Birds? What Birds?

Wednesday morning birders at Nisqually NWR. 
     The first hour of my Wednesday morning did not go well. I slept through the alarm, had to cancel my first appointment, was already running late for my second, and forgot a third. But nothing was going to keep me from joining the birders at Nisqually. So what if it's 27 degrees Farenheit?
   Every Wednesday morning at 8, a genial band of birders gathers at the refuge Visitors' Center for a three-hour birding walk with Phil Kelley or another Nisqually NWR volunteer. Usually there are several refuge volunteers in the group all with spotting scopes, field guides, and much knowledge to share with beginner as well as experienced birders. The weekly walk is organized through the Black Hills Audubon Society; there is no fee for the walk, just the $3 refuge entrance fee. Tip: spend your first $3 of the day at Nisqually instead of Starbucks.
Pintails, snow goose, mallards, shovelers, mergansers, buffleheads, Canada geese, and goldeneyes are commonly seen in the refuge ponds.  Luckily, they did not distract me from the cirrus sky above. 
   Until this month, I have been going to Nisqually to walk, usually very fast, out to the end of the new boardwalk and back. Nisqually was exercise with a great view, maybe some bald eagles, a harrier, or other large bird I could see without binoculars. Now I go to walk very slowly and just to the start of the boardwalk looking at birds. I cannot call what I am doing "birding." I am looking at clouds while birding. I am chatting while birding. I am not pulling out my field guide or making a list. I am hearing the names of the birds and watching them fly and perch and hunt. Being in their company is marvelous. As is being in the company of a group of people who seem to want nothing more than to make sure everyone sees what they do--and delights in it.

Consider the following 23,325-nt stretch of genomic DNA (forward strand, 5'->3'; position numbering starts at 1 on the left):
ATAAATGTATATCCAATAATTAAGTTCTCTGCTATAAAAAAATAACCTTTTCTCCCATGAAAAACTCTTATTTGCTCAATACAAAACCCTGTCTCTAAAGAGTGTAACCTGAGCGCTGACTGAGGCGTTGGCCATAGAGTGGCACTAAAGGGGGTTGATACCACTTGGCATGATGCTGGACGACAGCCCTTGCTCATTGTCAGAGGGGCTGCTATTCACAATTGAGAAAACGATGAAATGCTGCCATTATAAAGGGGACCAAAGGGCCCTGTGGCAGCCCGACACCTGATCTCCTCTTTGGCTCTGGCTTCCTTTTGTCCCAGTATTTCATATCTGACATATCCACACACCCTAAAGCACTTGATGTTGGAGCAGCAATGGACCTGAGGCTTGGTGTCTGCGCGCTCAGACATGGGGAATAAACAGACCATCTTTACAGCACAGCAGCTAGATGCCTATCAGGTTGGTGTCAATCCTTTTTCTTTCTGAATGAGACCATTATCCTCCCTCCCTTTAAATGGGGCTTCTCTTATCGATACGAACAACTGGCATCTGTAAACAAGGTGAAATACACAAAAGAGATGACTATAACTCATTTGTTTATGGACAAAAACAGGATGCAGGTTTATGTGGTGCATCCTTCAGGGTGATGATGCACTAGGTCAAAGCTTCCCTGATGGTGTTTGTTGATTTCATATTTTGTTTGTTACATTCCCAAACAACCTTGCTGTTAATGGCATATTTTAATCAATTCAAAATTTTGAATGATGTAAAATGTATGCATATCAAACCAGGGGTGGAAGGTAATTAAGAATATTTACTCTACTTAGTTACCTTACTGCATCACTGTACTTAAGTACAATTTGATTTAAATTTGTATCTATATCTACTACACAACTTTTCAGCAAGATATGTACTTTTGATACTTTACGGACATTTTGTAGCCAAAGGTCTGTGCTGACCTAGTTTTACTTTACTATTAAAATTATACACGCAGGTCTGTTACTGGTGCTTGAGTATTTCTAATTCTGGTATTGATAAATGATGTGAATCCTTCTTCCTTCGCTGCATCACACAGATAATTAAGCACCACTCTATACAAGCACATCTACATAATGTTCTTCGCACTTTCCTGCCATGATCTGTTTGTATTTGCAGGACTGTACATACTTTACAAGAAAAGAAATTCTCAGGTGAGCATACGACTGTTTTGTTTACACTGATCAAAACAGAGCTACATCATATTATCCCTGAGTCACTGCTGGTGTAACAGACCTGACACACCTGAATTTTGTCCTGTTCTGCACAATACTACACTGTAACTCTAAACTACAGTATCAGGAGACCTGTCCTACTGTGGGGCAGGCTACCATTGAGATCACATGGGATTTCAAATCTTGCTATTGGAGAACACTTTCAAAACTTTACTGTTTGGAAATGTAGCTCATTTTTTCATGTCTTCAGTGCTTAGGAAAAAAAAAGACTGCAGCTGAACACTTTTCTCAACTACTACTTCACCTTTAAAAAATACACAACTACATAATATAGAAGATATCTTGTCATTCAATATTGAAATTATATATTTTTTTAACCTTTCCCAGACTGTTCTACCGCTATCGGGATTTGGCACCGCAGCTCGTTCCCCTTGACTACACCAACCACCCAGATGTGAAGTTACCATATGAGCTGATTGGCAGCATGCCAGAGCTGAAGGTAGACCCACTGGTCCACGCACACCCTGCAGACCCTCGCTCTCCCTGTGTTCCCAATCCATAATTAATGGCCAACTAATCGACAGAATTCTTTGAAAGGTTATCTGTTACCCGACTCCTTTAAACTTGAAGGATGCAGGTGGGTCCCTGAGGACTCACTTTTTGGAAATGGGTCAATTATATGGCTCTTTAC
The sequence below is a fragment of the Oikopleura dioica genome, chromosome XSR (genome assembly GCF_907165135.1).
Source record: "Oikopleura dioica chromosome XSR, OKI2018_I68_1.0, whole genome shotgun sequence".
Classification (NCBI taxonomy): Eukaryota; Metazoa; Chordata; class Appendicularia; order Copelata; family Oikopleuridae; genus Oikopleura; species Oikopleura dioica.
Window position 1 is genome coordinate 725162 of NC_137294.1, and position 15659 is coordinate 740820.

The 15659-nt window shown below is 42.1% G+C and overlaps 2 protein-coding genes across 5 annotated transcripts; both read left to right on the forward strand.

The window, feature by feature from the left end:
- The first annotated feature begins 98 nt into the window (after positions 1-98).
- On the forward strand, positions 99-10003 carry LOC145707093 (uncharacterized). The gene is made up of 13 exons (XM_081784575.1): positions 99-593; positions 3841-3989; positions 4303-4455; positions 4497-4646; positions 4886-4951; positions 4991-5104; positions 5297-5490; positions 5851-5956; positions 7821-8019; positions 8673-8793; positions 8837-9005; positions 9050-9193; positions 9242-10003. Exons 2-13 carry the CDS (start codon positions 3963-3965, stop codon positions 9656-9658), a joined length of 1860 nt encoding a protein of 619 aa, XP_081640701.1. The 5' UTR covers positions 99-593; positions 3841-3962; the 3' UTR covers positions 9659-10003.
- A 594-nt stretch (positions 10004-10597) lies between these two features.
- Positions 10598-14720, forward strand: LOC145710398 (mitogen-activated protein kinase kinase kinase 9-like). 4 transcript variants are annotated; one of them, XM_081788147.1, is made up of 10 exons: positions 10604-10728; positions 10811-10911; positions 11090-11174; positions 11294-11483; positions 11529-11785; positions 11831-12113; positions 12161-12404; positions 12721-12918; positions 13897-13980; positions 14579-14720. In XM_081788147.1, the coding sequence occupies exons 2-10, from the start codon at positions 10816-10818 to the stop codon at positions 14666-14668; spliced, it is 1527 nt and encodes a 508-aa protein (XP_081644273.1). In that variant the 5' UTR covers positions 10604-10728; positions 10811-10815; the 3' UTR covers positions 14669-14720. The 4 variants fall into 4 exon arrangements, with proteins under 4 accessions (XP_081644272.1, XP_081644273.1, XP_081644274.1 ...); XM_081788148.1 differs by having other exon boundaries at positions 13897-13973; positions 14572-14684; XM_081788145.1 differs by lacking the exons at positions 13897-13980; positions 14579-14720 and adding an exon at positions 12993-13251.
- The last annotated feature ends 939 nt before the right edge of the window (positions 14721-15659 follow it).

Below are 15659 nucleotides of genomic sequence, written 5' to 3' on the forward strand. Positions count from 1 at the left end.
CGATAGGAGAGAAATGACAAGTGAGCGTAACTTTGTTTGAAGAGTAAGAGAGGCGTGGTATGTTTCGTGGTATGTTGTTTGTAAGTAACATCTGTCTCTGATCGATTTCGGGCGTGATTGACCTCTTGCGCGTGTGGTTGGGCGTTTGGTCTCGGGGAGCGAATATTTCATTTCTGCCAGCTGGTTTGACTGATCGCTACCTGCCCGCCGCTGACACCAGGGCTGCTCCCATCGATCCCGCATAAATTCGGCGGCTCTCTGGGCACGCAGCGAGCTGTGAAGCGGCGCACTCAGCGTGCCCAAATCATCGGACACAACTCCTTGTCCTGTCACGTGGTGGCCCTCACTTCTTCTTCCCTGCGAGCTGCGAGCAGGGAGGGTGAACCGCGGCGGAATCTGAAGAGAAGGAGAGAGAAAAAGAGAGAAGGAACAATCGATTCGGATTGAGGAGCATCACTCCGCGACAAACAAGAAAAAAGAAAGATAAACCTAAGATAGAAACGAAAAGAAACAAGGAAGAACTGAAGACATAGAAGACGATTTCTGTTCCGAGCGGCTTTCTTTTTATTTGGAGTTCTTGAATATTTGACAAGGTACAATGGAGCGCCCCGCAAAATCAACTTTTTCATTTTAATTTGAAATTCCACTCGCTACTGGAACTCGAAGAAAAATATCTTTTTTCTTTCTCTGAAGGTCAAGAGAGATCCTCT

There is a generosity of spirit that infuses this group and that seems to build during the walk. The volunteers and birders set up their Swarvoski spotting scopes and newcomers are invited to take a look. Birds are identified, genders noted or guessed at, behaviors marveled over, plumage admired. Everyone will see something common such as a bald eagle (usually several) and everyone will see something unusual or something few have seen before. This morning, in addition to many eagles, we saw one cryptically colored American Bittern crouched down in the grass, it's feathers fluffed against the cold. We watched a red-tailed hawk perched in a small tree warming itself in the sun--its wings spread like a cormorant, its tail fanned out so that we could see individual feathers. Common or rare, it was all stunning. And unphotographable with my l'il camera that is better suited to big skies.
Here are the cirrocumulus clouds. There is a bald eagle in the top of that Douglas-fir.

Altocumulus lenticularis forming above the pond where waterfowl dabbled.

This January sky holds so much more than I will ever know.
   To find out for yourself what's in the sky and waters of Nisqually National Wildlife Refuge (8 miles from Olympia) follow this link: Black Hills Audubon. Or better yet, cancel all your Wednesday appointments and go the refuge at 8.